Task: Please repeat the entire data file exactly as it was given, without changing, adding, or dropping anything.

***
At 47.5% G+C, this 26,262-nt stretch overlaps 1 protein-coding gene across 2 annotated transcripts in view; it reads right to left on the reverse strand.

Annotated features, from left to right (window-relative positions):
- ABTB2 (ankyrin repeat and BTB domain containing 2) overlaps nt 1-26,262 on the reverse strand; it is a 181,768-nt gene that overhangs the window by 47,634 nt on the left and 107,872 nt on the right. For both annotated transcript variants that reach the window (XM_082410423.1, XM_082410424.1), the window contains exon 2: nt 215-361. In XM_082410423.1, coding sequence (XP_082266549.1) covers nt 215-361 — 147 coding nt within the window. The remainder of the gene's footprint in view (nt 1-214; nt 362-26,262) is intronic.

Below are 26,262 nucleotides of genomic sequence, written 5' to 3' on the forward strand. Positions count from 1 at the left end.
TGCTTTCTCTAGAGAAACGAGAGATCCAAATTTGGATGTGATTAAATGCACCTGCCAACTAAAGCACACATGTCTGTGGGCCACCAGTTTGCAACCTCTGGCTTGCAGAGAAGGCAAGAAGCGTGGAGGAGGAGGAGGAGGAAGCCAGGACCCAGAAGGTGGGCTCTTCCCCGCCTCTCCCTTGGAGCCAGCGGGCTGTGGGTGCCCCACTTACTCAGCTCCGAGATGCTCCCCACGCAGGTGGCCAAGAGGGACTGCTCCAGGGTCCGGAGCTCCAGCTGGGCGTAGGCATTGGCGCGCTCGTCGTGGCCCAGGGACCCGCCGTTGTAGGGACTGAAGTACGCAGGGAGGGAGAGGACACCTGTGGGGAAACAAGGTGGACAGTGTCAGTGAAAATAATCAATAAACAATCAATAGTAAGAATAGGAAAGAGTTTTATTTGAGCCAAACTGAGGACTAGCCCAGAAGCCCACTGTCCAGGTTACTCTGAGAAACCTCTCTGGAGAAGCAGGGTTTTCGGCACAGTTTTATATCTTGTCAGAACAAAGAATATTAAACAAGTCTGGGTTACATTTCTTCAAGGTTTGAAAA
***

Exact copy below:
At 47.5% G+C, this 26,262-nt stretch overlaps 1 protein-coding gene across 2 annotated transcripts in view; it reads right to left on the reverse strand.

Annotated features, from left to right (window-relative positions):
- ABTB2 (ankyrin repeat and BTB domain containing 2) overlaps nt 1-26,262 on the reverse strand; it is a 181,768-nt gene that overhangs the window by 47,634 nt on the left and 107,872 nt on the right. For both annotated transcript variants that reach the window (XM_082410423.1, XM_082410424.1), the window contains exon 2: nt 215-361. In XM_082410423.1, coding sequence (XP_082266549.1) covers nt 215-361 — 147 coding nt within the window. The remainder of the gene's footprint in view (nt 1-214; nt 362-26,262) is intronic.

Below are 26,262 nucleotides of genomic sequence, written 5' to 3' on the forward strand. Positions count from 1 at the left end.
TGCTTTCTCTAGAGAAACGAGAGATCCAAATTTGGATGTGATTAAATGCACCTGCCAACTAAAGCACACATGTCTGTGGGCCACCAGTTTGCAACCTCTGGCTTGCAGAGAAGGCAAGAAGCGTGGAGGAGGAGGAGGAGGAAGCCAGGACCCAGAAGGTGGGCTCTTCCCCGCCTCTCCCTTGGAGCCAGCGGGCTGTGGGTGCCCCACTTACTCAGCTCCGAGATGCTCCCCACGCAGGTGGCCAAGAGGGACTGCTCCAGGGTCCGGAGCTCCAGCTGGGCGTAGGCATTGGCGCGCTCGTCGTGGCCCAGGGACCCGCCGTTGTAGGGACTGAAGTACGCAGGGAGGGAGAGGACACCTGTGGGGAAACAAGGTGGACAGTGTCAGTGAAAATAATCAATAAACAATCAATAGTAAGAATAGGAAAGAGTTTTATTTGAGCCAAACTGAGGACTAGCCCAGAAGCCCACTGTCCAGGTTACTCTGAGAAACCTCTCTGGAGAAGCAGGGTTTTCGGCACAGTTTTATATCTTGTCAGAACAAAGAATATTAAACAAGTCTGGGTTACATTTCTTCAAGGTTTGAAAA